TAMPA — It could be a scary phone message to get.
“This is Officer Ron Davis from the state investigation department,” the voice on the other end says. “The reason for my call is to make you aware that we have received a legal affidavit, legal case file against your name. (You and another person) are under investigation and there are three federal investigations and charges been pressed against you. So as soon as you receive this message, I want you to return this call.”
Except there is no state department of investigation. The caller sounds like he’s doing a bad impression of a New York police detective from a television drama.
Yes. The scammers are at it again.
Actually, scammers never rest.
A few weeks ago, they were calling people claiming to have kidnapped one of their loved ones and demanding ransom money.
For years, they have been conning people out of money by claiming they need cash to access lottery winnings.
Now, the Hillsborough County Sheriff’s Office says thieves are using computer programs that allow them to spoof caller ID to make it appear as if they’re calling from legitimate places, such as the Hillsborough County Sheriff’s Office or the electric company.
They’re claiming they’re with the sheriff’s office or the IRS, accusing victims of committing crimes and threatening arrest if money and personal identifying information isn’t provided. Or they’re saying the electric bill is overdue and they’re going to shut off the lights if victims don’t send money right away.
Because a few victims have fallen for the scam, the crooks have amped up their efforts in Hillsborough County, said Sheriff’s Cpl. Bruce Crumpler. “Once someone gets a payment, they tend to saturate that area thinking it’s a target-rich environment,” Crumpler said.
After Anastasia Garza got a call at work from her mother about a threat to turn off their electricity, Garza called the number her mother gave her. Garza said she spoke to someone who told her they’d received her payment but it hadn’t been placed into her TECO account. She needed to pay $217.50 to cover the last two months.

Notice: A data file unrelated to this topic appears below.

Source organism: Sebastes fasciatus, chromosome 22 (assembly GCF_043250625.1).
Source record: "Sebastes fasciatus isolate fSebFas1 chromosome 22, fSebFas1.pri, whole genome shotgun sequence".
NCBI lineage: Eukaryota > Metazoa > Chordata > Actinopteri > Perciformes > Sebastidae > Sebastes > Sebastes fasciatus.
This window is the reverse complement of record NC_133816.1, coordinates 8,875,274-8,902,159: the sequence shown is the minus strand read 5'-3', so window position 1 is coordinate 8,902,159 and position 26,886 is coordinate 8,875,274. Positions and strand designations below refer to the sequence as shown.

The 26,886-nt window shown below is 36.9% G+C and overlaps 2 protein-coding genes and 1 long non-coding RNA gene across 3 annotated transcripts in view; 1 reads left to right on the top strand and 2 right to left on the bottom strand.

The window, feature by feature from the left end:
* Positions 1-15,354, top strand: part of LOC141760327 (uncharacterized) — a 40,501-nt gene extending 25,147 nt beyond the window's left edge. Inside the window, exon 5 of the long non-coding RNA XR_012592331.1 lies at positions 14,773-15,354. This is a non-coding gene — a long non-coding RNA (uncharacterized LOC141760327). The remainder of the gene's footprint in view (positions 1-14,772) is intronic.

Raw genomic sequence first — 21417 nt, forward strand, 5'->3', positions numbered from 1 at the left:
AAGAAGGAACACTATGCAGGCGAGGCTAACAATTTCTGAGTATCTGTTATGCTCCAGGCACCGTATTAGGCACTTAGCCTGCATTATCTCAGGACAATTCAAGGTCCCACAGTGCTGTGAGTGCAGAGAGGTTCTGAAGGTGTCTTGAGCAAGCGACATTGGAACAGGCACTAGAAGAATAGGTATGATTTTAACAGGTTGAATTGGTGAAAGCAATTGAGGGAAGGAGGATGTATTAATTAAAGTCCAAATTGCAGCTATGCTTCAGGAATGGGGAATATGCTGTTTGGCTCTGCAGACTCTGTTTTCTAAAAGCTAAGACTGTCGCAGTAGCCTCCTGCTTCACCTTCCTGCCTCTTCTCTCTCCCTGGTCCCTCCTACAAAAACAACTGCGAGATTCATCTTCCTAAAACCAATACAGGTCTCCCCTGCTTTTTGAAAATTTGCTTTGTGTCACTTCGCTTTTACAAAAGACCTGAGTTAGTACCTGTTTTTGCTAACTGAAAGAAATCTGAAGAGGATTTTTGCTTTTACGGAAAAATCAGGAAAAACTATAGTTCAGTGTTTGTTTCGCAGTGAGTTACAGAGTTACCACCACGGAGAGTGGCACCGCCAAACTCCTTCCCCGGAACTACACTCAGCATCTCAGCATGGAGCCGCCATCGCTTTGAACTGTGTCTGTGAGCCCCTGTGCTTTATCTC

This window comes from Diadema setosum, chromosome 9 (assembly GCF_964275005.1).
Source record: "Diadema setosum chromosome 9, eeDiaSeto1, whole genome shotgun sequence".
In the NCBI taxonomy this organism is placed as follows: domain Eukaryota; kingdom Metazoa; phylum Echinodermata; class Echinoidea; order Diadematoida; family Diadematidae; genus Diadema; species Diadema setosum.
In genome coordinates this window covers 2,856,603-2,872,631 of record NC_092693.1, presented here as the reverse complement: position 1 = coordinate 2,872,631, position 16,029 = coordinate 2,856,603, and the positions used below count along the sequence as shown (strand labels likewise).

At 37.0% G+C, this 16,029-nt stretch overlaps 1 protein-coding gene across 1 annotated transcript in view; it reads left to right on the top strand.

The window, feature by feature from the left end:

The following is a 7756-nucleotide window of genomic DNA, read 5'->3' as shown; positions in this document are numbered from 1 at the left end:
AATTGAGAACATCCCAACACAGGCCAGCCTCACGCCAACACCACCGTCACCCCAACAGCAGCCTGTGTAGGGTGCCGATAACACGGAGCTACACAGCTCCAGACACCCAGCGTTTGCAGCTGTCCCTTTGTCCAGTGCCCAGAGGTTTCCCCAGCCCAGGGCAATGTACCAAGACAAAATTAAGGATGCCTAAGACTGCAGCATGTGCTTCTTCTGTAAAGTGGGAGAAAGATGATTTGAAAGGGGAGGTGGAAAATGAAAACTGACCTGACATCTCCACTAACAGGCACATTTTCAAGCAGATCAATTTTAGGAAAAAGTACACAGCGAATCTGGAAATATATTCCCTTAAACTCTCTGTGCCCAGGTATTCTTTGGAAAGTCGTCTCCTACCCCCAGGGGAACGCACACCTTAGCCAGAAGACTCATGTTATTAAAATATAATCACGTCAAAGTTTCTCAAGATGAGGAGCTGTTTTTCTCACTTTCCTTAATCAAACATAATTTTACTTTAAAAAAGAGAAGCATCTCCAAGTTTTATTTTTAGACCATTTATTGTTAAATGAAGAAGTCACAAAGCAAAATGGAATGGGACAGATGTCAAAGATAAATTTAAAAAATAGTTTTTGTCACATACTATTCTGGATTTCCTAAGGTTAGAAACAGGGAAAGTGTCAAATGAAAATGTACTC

She was told she’d be reimbursed with the money that hadn’t gone into her TECO account. She was told to go to Walmart and purchase a MoneyPak prepaid card and add the money to the card.
She called the phone number she was given and gave a number on the back of the card. When she received no reimbursement check, she called back a week and a half later. She was told that as a good customer, she qualified for a program where she could pay a one-time fee of $546 for a year of TECO service. Garza said she asked and was told she could make two payments.
She sent the first payment with the MoneyPak account. When she called to make the second payment, a child answered the phone.
She called back and left a message for the woman she’d been dealing with, but was suspicious. So she got her TECO account number and when the woman called back, Garza asked her for the account number. When she was given the wrong account number and incorrect information about her supposed balance, Garza realized she had been duped and alerted law enforcement.
“The first couple of days I felt awful,” said Garza, 44, of Riverview. “This had never happened to me. I thought, ‘Why did this occur?’ I felt disillusioned.”
When Vipul Kabaria’s wife got a call from someone claiming to be a state investigator accusing her of tax fraud, Kabaria was determined to help law enforcement.
Kabaria, a physician and an honorary sheriff’s deputy, knew he was being scammed.
When Kabaria called the number and said he was calling for his wife, he was told he was being investigated, as well. They told him he was being charged with IRS fraud and there was a warrant for his arrest.
“Immediately, I knew it was a scam because the same thing happened to my sister in January,” Kabaria said. He also knew another physician who had gotten a similar call. The caller wanted his Social Security number.
Kabaria said he pretended he was getting a piece of paper to write something down, and hung up.
The scammer kept calling back. Kabaria contacted the Sheriff’s Office, hoping agents could trace the call.
But detectives couldn’t trace it.
Crumpler said most of the callers are overseas, often in Nigeria and Ghana. They’re out of reach for law enforcement. So investigators just try to get the word out to alert the public not to fall for the cons.
Crumpler said law enforcement, including the Internal Revenue Service, would never call someone demanding money or personal information.
If the electric company or any other business calls to collect an overdue bill, Crumpler advises citizens to check to make sure it’s legitimate. Call the number on a bill or look up the company phone number.
“Don’t call the number they gave you,” he said. But do write the number down and get a description, if possible, of the caller’s voice.
Crumpler said the scammers appear to be targeting Indian immigrants and Spanish speakers.
Tribune Reporter Jose Patino contributed to this report.